I dreaded, dreaded telling the kids. When I mentioned to Theo my doctor appointment that day, he asked “Is the baby ok?” to which I said “Yes, the baby is fine, this is just a regular checkup.” I wanted to be as truthful as possible, so whereas last time we said “The baby was sick” (not fully knowing the cause), this time I said “There was an accident and the baby couldn’t breathe.” It was somehow important to me for him to know that the circumstances were not the same, as if that could in some way ease the news. Quentin was more affected this time. Five months older now in his 4 young years, he clutched the little bear from the hospital, lay on the floor, and wouldn’t look at any of us. But their reaction was short-lived and now I have to cringe at the comments like “Will we have another baby someday? I’m sad about the baby Mommy.”
Today I am numb. I have moments of intense grief, but I am also undeniably in shock. And angry, which is a new emotion for me in the grief process. In September I was so profoundly sad, but now I am angry at the unfathomable unfairness of this happening again, for a seemingly unrelated reason. Google tells me that umbilical cord complications are rare. Just like the possible cause of Nelle’s death with a blood clot is rare. Two rare complications and I got them both.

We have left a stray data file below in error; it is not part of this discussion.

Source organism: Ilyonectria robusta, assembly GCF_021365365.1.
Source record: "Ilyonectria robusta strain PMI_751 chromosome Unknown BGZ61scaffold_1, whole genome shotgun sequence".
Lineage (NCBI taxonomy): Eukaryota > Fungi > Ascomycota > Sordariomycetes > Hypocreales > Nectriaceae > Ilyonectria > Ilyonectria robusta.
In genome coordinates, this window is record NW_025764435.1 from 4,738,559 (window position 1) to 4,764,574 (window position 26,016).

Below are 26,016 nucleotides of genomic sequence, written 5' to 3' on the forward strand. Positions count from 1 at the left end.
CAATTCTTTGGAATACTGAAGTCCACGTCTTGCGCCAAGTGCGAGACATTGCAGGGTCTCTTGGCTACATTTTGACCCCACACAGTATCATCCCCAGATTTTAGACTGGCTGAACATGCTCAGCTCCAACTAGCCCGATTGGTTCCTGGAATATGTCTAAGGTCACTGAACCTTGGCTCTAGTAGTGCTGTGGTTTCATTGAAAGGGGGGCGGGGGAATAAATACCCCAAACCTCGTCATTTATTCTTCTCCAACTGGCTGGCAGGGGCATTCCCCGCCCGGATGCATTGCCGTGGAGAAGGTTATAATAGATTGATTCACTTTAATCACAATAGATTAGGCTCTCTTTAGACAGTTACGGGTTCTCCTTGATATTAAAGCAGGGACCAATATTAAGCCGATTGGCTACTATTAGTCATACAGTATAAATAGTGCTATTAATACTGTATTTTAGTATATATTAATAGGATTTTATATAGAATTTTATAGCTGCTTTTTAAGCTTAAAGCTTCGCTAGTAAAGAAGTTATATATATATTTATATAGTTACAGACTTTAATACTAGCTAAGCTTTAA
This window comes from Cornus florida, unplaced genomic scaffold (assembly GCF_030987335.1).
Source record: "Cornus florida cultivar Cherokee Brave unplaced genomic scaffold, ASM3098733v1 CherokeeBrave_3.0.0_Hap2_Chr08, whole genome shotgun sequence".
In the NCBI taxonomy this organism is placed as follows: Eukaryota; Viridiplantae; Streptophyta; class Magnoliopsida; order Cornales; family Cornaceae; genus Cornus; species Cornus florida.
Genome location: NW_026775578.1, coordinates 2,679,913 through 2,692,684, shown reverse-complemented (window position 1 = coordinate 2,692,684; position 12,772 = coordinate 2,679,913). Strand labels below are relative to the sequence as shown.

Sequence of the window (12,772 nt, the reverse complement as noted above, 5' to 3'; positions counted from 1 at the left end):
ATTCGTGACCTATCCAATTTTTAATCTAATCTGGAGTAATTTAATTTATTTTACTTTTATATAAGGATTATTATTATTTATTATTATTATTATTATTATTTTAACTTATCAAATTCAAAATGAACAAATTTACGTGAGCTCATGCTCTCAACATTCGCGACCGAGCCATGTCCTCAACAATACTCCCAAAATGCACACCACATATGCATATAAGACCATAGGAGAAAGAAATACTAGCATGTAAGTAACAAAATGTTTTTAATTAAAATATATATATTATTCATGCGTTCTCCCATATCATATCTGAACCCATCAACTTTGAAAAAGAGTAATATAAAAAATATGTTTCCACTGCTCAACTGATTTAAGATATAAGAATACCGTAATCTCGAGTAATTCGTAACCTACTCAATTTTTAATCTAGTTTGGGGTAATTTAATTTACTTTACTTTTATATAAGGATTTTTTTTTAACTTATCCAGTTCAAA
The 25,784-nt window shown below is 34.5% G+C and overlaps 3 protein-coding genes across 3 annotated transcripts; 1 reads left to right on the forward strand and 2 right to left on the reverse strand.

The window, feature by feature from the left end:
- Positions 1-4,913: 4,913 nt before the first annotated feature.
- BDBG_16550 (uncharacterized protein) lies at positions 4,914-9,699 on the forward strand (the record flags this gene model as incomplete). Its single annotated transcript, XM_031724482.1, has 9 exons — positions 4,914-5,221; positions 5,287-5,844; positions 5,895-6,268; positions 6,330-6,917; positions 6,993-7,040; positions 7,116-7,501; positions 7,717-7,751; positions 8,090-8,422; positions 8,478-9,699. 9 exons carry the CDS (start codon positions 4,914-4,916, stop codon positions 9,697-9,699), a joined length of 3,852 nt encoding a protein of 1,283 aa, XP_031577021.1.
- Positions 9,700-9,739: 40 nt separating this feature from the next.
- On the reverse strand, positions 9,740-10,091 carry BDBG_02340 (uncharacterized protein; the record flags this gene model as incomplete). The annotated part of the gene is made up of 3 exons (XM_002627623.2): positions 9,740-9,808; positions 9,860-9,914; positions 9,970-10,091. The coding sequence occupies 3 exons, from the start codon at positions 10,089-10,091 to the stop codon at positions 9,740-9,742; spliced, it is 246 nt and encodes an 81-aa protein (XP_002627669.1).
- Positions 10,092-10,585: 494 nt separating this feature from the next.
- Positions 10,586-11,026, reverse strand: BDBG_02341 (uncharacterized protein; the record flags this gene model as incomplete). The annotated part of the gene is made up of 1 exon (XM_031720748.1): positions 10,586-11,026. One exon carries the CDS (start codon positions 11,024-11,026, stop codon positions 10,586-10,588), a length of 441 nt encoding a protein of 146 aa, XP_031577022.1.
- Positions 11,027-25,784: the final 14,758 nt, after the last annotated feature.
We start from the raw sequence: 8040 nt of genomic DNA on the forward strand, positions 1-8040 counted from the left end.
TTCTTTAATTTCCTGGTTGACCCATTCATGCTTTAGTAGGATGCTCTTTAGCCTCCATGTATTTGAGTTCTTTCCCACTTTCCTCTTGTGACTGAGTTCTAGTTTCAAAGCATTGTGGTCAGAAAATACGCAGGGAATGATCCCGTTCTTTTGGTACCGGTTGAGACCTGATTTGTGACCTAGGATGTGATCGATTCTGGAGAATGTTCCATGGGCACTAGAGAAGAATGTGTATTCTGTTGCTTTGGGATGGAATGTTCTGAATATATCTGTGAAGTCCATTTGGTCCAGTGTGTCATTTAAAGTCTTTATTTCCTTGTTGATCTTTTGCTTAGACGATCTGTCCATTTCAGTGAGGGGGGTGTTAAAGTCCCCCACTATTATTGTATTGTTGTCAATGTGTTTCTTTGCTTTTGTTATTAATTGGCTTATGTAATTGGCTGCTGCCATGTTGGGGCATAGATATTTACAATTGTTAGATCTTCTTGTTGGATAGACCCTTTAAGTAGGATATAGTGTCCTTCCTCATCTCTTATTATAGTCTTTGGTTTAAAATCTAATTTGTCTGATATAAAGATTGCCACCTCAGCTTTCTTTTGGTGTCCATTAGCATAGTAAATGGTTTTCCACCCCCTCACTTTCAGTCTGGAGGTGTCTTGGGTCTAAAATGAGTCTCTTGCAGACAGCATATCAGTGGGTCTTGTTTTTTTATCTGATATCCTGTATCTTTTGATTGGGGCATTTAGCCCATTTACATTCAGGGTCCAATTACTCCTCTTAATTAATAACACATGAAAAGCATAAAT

It bothers me that this will be classified as a “miscarriage” whereas Nelle was a “stillbirth” being after 20 weeks. I don’t know why it bothers me so much, but it does. They were almost the same size, and the delivery process was identical. I feel that somehow she is not being recognized in the same way because of the different classification.
Her name was Iris Madeline Hnub Yang. Iris is the Greek word for “rainbow” because she was supposed to be our rainbow baby after the storm of losing Nelle. Ger picked Madeline and on many literary levels I thought that this was perfect. Hnub is the Hmong word for “sun” to go with our other children: Huab – cloud (Theo), Teb – earth (Quentin), and Dej – water (Nelle).
I have another set of footprints for my second daughter. Ger commented that now Nelle will have a sister to play with, always.